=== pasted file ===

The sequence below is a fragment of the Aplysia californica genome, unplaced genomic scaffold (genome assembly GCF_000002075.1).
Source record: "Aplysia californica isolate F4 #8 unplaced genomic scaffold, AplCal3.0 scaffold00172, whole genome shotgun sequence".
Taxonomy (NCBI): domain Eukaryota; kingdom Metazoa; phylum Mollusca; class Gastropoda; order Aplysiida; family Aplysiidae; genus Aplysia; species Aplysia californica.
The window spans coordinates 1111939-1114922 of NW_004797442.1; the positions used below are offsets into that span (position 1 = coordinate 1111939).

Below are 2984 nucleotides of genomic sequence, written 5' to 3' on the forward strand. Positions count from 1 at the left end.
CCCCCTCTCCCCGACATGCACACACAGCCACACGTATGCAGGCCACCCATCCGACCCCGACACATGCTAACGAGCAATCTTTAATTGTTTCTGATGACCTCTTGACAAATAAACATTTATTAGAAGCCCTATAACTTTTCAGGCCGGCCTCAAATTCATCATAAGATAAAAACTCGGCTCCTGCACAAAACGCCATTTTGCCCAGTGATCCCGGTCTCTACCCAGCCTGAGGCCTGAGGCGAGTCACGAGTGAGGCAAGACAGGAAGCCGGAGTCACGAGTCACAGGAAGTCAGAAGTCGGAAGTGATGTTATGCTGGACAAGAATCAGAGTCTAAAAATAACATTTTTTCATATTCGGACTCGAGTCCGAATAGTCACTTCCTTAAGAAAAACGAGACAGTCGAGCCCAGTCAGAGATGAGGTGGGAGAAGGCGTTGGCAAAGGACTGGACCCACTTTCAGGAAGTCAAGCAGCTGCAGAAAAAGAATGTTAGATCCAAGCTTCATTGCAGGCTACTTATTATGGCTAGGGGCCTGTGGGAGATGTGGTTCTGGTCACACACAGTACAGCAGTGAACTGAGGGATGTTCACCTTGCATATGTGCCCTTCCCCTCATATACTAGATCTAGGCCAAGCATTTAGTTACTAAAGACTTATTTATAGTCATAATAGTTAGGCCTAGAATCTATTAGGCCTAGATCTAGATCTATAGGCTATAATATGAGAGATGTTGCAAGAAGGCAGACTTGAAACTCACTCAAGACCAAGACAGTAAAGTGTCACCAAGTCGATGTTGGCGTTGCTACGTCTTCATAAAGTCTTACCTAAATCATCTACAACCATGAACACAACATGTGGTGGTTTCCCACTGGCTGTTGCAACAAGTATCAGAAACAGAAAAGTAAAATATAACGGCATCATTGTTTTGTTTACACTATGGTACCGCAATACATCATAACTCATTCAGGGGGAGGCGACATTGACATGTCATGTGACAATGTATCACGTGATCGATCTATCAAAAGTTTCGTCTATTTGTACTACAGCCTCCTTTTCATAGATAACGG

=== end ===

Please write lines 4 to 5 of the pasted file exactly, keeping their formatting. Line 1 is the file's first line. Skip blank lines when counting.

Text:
The window spans coordinates 1111939-1114922 of NW_004797442.1; the positions used below are offsets into that span (position 1 = coordinate 1111939).

Below are 2984 nucleotides of genomic sequence, written 5' to 3' on the forward strand. Positions count from 1 at the left end.